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Aftab Pureval Could Well Give Steve Chabot A Run For His Money

Game on.

Aftab Pureval versus Steve Chabot in Ohio's 1st Congressional District.

For all the marbles.

Charismatic, up-and-coming young challenger up against a wily old veteran of many an election battle, with bumps and bruises to prove it.

We could sell tickets to this one.

The fact is it has been a long time since there has been a truly competitive race in the 1st District. The Republicans in the Ohio General Assembly made sure of that after the 2010 U.S. Census when they re-drew the district and gave Chabot the gift that keeps on giving – the GOP promised land,otherwise known as Warren County.

Warren County's massive Republican majority has allowed Chabot to sit fat and happy through the last three Congressional elections.

Until now.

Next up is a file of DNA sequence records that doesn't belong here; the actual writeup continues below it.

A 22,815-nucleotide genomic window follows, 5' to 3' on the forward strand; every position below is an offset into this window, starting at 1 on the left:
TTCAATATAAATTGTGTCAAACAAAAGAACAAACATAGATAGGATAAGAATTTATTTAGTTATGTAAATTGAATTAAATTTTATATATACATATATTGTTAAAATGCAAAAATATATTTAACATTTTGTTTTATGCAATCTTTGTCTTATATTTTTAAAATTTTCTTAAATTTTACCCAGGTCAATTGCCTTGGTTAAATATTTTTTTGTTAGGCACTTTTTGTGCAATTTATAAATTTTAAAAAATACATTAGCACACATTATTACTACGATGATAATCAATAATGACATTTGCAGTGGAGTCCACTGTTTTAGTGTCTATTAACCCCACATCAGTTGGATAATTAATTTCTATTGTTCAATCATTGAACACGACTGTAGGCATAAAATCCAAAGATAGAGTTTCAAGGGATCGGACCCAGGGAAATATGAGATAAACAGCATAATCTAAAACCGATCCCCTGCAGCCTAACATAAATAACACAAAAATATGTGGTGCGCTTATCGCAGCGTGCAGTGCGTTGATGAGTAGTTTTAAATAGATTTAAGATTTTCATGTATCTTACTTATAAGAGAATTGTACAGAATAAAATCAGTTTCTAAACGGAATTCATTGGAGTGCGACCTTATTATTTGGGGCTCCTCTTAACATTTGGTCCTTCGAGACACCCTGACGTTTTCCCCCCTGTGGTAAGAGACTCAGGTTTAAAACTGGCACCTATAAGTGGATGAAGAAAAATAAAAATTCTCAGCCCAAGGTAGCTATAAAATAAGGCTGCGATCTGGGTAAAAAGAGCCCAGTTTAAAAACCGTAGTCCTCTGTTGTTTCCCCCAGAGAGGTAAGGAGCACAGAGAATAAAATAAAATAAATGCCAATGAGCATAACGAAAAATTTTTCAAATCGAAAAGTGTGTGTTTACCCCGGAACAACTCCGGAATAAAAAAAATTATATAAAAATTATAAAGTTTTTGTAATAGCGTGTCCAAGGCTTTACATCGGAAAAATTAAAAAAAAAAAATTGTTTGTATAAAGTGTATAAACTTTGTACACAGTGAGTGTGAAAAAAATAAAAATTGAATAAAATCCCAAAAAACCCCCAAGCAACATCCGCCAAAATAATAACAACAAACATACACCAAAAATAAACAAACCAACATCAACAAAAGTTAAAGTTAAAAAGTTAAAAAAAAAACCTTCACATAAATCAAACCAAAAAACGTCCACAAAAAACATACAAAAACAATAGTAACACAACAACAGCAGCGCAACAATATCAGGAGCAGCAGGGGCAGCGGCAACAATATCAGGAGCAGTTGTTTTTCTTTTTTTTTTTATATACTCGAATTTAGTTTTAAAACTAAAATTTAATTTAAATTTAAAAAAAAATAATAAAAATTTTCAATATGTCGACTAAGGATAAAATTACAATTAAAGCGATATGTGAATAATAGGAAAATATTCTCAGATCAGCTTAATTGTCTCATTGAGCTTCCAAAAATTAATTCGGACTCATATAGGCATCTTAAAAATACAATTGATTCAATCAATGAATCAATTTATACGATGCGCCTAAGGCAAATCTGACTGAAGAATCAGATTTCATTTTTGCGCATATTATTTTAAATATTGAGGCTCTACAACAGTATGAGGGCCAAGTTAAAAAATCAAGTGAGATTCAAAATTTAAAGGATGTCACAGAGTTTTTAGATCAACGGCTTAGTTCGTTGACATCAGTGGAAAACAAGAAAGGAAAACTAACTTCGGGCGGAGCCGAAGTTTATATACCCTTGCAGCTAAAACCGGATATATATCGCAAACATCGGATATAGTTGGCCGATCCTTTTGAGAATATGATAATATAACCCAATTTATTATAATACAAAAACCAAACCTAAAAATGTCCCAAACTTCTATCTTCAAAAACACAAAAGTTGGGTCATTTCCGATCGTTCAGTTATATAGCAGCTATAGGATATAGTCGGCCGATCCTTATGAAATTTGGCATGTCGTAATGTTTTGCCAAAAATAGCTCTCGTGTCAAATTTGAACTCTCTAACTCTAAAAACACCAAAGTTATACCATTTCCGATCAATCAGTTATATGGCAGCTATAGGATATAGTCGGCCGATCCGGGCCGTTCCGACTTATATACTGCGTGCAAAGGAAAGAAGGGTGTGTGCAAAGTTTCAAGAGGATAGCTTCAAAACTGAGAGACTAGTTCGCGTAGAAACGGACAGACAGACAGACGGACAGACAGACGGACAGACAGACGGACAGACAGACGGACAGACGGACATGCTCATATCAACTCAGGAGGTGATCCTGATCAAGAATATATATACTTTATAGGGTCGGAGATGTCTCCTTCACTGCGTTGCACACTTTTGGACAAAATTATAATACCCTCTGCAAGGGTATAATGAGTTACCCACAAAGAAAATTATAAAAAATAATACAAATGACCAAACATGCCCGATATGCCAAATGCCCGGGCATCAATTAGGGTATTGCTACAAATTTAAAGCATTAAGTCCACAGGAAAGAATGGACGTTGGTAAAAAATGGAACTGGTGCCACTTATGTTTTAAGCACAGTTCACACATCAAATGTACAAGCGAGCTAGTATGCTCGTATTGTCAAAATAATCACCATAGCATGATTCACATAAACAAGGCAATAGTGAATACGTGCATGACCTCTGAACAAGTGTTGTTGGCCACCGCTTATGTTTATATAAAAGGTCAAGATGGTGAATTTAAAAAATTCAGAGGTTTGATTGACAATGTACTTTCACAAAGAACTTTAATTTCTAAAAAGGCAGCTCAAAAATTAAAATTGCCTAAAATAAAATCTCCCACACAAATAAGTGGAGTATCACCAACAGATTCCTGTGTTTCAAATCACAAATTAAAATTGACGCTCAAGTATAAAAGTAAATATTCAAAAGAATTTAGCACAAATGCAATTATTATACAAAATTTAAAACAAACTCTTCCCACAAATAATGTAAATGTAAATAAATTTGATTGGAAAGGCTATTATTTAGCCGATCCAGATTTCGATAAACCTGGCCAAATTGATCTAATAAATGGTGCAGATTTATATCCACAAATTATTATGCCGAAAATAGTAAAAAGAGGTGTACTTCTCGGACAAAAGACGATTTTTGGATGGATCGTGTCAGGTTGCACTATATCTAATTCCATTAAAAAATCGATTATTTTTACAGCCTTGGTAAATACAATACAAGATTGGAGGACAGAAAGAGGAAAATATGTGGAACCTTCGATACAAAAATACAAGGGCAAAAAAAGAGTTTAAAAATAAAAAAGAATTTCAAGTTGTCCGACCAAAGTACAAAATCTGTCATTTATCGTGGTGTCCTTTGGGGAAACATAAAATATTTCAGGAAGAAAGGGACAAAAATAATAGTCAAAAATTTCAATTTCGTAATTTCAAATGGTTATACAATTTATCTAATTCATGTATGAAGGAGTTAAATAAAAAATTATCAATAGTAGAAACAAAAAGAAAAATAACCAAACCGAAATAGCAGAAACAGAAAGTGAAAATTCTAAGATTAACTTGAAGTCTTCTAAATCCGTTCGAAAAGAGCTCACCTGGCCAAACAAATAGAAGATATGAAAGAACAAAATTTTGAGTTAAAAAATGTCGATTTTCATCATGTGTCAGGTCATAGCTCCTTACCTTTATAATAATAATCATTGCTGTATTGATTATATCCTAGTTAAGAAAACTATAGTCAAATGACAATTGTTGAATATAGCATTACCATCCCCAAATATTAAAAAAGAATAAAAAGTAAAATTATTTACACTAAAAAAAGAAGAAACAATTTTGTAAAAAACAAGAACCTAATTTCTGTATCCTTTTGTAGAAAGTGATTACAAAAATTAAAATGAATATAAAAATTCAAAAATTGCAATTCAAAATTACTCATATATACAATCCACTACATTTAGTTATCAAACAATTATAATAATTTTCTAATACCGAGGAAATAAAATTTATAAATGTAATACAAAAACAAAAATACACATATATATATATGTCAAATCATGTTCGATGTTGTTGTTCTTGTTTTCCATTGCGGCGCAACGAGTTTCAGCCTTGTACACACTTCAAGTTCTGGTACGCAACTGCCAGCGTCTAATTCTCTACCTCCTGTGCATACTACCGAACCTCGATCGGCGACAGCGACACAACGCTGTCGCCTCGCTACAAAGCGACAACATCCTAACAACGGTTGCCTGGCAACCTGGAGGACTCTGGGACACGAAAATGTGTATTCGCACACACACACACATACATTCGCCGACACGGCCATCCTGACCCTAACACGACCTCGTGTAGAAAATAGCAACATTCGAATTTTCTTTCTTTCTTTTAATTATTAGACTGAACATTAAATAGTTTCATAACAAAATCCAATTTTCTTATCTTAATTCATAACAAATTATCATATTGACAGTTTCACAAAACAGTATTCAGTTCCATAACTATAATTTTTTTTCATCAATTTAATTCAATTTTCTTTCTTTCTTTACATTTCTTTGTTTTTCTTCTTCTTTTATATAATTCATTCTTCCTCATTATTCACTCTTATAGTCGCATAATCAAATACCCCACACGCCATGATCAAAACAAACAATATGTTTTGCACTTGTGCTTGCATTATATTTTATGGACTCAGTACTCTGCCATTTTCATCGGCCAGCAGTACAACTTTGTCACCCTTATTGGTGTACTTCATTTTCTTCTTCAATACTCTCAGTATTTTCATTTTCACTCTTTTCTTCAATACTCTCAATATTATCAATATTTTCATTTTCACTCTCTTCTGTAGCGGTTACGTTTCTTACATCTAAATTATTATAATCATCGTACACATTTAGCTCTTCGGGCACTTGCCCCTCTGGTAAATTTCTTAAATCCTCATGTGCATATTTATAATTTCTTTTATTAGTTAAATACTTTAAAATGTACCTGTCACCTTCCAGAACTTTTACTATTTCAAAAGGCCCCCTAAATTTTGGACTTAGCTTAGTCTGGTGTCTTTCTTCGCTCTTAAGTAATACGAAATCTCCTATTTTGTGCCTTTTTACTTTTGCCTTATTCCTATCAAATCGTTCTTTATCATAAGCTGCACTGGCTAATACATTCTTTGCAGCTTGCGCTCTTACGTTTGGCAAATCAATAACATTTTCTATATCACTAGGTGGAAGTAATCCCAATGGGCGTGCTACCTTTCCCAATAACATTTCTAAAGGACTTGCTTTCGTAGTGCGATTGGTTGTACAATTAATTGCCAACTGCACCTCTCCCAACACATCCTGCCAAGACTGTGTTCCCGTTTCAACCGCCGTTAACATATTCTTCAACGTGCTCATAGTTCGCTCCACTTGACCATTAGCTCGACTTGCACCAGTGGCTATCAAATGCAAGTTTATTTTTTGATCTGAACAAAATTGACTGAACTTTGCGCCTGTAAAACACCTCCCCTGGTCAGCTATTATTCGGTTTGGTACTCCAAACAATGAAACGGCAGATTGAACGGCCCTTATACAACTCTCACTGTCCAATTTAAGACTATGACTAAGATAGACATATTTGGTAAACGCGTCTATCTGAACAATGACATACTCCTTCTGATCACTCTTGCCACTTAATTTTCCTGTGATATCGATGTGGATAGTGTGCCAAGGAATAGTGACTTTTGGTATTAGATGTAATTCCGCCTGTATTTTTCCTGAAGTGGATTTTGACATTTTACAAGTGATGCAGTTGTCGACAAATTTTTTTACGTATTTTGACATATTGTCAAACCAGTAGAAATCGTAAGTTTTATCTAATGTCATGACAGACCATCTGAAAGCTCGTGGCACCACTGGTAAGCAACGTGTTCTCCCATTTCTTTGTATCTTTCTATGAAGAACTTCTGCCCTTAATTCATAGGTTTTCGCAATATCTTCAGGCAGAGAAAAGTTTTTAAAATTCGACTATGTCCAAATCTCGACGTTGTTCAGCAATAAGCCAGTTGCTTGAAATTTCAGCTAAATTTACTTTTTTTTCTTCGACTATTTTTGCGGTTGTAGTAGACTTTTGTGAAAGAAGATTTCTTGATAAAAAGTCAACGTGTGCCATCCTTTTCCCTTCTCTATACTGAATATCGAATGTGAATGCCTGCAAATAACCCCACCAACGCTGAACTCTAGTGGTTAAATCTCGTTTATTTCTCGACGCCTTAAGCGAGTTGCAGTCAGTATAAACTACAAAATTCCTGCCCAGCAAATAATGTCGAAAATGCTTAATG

Aftab Pureval
Credit Provided
Aftab Pureval

Aftab Pureval, who, in 2016, came seemingly out of nowhere to run a clever and well-financed campaign and did something nobody in Hamilton County politics thought possible – he defeated a Winkler. In this case, Tracy Winkler, the Republican clerk of courts.

He took office in January of last year. Since then, he has cut loose a number of high-paid administrators who had political connections to the GOP, brought the office's technology into the 21st century, gave his employees a $16 an hour minimum wage, paid family leave and LGBTQ protections and came in about $1 million under budget.

Yes, he has three years left on his term as clerk of courts. The Republicans are already all over him for the naked ambition of running for higher office before finishing the job he has.

He will have an answer for that (see above).

At the moment, it's not clear at all that 35-year-old Pureval – the son of an Indian father and a Tibetan mother – can turn this into a really competitive race.

And the Democrat is clearly trying to make "Chabot" synonymous with "Trump" for voters who are less than happy with the man in the White House. That means an appeal to women voters - Democrats, Republicans and independents.